Giving Space To Survivors For Sexual Assault Awareness Month
By: Kelley Calkins
Sexual violence is an ugly, painful phenomenon to face. Involving the most intimate and egregious of violations, it is a violence like no other. Singular, too, is the way society stigmatizes and shames its survivors — often into total secrecy and silence. Perhaps ugliest of all, though, is the frequency with which it occurs. According to RAINN, every 107 seconds, another American is sexually assaulted. Yet from harassment to molestation to rape, sexual violence is frequently ignored, downplayed, or flat-out denied.
April, first officially recognized as Sexual Assault Awareness Month in 2001, is about giving voice to those silenced, spreading strategies for preventing more abuse, and supporting those who’ve lived — and continue to live — through the suffering.
Acknowledging that this subject is triggering and arduous for far too many people, The Establishment feels it’s important to give space for survivors of all stripes to share their stories, and to provide writers room to delve into aspects and occurrences of sexual abuse otherwise rarely discussed. Our goal is to honor the experiences of survivors and raise awareness on this societal scourge. To this end, we’re compiling our existing coverage of Sexual Assault Awareness Month 2016 here, and adding to this series throughout the week.
Here’s to silencing the violence — not its survivors.
Was I ‘Raped Enough’ To Call Myself A Survivor?
By Katie Klabusich
“It’s hard to argue with someone who has consumed around 20 Coors Lights and a bottle or more of Jägermeister in four or five hours. After several attempts to push him away or pretend I was asleep, I began having a conversation with myself about which of my options was the least bad. More than once I decided giving in would be faster and easier — despite my exhaustion or because of it, depending on the day. Eventually, that became my default response because none of my other options or plans crafted in the early morning hours listening for him at the door worked anyway.”
“He raped me, more than once, and convinced me it couldn’t possibly be rape because there was no fight, no physical force, no bruises or blood. But my body is covered in invisible scars, and his hands are all over them. And now, all these years later, when I defiantly decide to name him and speak the truth, I still have trouble linking the words: rape, Erik, me. I haven’t spoken to or seen him in years, but he’s still there, in my head. I can feel his smirk behind my lips, his patronizing gaze behind my eyes — he is still inside me without consent.”
Dear Tufts Administrators Who Expelled Me After My Sexual Assaults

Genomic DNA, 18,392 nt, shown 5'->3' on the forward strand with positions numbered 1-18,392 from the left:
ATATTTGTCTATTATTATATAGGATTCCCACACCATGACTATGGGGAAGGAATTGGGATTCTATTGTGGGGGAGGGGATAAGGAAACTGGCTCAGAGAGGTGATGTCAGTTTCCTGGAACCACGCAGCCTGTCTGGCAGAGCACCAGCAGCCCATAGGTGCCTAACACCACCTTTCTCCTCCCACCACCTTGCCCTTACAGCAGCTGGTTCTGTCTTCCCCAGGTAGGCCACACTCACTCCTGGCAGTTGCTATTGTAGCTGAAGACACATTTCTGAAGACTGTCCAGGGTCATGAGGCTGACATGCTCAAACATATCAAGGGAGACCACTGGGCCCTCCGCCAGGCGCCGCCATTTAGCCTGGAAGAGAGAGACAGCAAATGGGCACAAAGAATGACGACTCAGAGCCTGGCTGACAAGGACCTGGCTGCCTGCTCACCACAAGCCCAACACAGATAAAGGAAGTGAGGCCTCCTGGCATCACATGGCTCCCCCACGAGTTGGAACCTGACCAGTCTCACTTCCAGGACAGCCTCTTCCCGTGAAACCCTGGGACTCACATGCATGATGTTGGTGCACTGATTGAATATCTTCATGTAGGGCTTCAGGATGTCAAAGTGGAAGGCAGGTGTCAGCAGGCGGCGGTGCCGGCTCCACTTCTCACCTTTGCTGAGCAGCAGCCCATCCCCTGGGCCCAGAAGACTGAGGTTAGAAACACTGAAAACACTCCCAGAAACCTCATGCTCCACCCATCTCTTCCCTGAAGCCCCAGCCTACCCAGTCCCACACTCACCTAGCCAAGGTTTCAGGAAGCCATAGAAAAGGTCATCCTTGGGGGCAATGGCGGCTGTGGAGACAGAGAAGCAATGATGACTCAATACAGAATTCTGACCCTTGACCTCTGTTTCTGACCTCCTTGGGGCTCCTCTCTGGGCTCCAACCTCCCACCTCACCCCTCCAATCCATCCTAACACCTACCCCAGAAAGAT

By Wagatwe Wanjuki
“I have to ask, how do you sleep at night? (I’m sure you do it much better than me.) How do you remain silent and go through your day-to-day knowing that you have failed numerous survivors who’ve lived on Tufts’ campus?
How do you function knowing that students entrusted to your institution suffer from your ignorance and reluctance to do the right thing?”
Tonight We’re Going To PTSD Like It’s 1999
By Lea Grover
“I never blamed Prince for what happened to me. He had been a fact of my life long before my rape, I expected him to be a part of my environment forever. But after my assault, he wasn’t the background voice of Batman, he wasn’t the spellbinding musician from my television — he was the soundtrack to my trauma. Hearing his voice made my skin clammy, made my flesh crawl, set my heart racing and blurred my vision. I had Post Traumatic Stress Disorder, and the sound of Prince’s voice was the strongest trigger in my life.”
When Spiritual Leaders Abuse
By Seraphina Ferraro
“When I was in grade school in the late ’80s, the accusations and allegations of sexual predation among the priests of the Catholic Church came to light. A lot of the people I knew felt angry and betrayed by a community that they had trusted so intimately. I, for my part, had no faith to shake. I was angry at the priests who had taken advantage of the children in their care. And I was equally angry at The Church, which seemed content to shuffle predators around and did not seem to care about the harm that they were doing.
In the Zen community, the problem of sexual misconduct has been less systematic and more centered on specific individuals. But those individual acts were enough to give me pause.”
By Casey Quinlan
“The Bureau of Justice Statistics’ recent data on sexual assault also shows higher rates of sexual violence for LGBTQ students. Earlier research from the American Association of University Women, conducted in 2006, found sexual harassment, in terms of both non-contact harassment and contact harassment, such as making students perform sexual acts, were higher for LGBT students.
But still, the conversation about campus rape centers on the assumption that the perpetrator is a cisgender heterosexual man and the survivor is a cisgender heterosexual woman.”